Finally, entropy gives rise to newness: the inadvertent creativity of random processes. Two of the more memorable characters you meet are a pair of androids that, in their telling, emerged from the mines as shapeless lumps, and transformed themselves into a pair of motorcycle-riding musicians, who are now releasing an album outside the game. Abandoned things in KR0 tend to take on a life of their own. A hobo sets up shop as an organist in a church converted into an office building. A failing restaurant turns itself around financially via a chance encounter with some divers who accidentally inspire the chef to create a bizarre, infinitely long menu of seafood from the depths. A child who lost his family befriends a giant eagle. Dig into any corner of KR0’s world, and there’s signs of life amidst the desolation… strange, random, unplanned life.
Kentucky Route Zero doesn’t settle into any one of these interpretations of entropy. It’s not a dirge, or a rant, or a hymn, or beautiful painting, or an essay, or a story of rebirth, but rather its something of all of them, and not quite any of them. It’s expansive, and powerful, and really really weird.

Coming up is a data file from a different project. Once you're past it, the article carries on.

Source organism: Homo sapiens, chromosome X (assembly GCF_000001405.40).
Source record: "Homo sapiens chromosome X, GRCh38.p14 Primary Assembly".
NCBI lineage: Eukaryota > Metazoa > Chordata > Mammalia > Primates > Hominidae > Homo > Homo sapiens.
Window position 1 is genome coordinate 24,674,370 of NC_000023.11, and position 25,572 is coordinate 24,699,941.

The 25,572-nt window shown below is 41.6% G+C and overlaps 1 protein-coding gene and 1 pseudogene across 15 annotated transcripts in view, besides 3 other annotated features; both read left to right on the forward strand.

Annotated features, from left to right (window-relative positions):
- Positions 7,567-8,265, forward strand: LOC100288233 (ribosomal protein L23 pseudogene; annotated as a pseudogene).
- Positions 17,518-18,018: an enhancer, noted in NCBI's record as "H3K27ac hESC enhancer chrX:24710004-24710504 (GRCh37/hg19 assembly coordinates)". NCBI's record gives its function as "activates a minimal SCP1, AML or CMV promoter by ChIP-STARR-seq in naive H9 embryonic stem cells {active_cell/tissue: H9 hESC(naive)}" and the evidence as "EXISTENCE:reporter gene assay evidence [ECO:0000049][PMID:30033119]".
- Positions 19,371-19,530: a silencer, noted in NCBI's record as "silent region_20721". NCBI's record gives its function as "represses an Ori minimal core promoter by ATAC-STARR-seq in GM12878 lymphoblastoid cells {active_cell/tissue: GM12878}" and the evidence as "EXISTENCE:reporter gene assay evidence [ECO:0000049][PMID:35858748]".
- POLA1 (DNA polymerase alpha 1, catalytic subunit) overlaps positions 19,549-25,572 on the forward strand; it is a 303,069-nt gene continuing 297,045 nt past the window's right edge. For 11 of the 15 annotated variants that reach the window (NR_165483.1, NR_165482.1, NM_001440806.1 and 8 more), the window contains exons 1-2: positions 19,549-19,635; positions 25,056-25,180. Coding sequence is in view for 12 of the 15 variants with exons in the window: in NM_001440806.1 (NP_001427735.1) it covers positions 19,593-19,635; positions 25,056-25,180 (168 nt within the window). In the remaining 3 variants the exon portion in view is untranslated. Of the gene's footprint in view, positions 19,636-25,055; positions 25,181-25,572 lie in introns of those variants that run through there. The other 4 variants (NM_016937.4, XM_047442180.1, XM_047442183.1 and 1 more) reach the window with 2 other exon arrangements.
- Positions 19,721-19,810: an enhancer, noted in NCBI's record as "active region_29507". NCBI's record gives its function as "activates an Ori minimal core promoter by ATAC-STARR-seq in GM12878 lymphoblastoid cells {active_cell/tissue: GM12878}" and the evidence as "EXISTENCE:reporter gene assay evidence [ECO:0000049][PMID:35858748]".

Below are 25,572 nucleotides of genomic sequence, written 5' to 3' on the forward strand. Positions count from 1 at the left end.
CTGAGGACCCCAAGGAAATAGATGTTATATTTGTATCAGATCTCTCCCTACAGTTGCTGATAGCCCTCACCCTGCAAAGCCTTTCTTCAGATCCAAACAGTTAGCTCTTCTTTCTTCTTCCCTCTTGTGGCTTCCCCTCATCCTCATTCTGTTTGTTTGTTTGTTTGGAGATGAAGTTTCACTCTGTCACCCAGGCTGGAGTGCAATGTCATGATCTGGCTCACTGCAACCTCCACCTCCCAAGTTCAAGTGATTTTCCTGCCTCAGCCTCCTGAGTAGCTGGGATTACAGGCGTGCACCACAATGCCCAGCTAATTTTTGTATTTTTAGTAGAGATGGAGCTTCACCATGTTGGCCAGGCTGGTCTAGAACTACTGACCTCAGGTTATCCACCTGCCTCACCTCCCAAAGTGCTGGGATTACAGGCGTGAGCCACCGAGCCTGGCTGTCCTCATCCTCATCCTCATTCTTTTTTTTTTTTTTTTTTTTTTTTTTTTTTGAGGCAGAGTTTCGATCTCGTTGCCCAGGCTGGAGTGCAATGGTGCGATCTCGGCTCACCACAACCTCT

The best explanation I’ve found for what it’s about comes from a Ribbonfarm blog post called Speak Weirdness to Truth. The post doesn’t mention KR0, but it inadvertently provides an aesthetic theory that sums it for me. It’s an attempt to define weirdness as a mental state: “by my account and understanding of it, weirdness is not so much a feeling as that state of not knowing what to feel.” Weirdness is a “state of emotional indeterminacy.” The whole article is worth a read, but I’ll quote the key chunk:
Ambiguity is not being sure which interpretation of a situation is the correct one. But you’re fairly sure the situation is covered by the set of mental models in play. It’s either a duck or a rabbit, or some deliberately ambiguated thing in between.
Uncertainty is not having all the relevant data to flesh out a picture, but you’re fairly sure you get the picture itself. It’s a stock market, and with high probability, the stock will go down, but you don’t know how far and how soon. That’s uncertainty. You’re not trying to decide whether it is a duck in a rabbit warren or a stock in a stock market.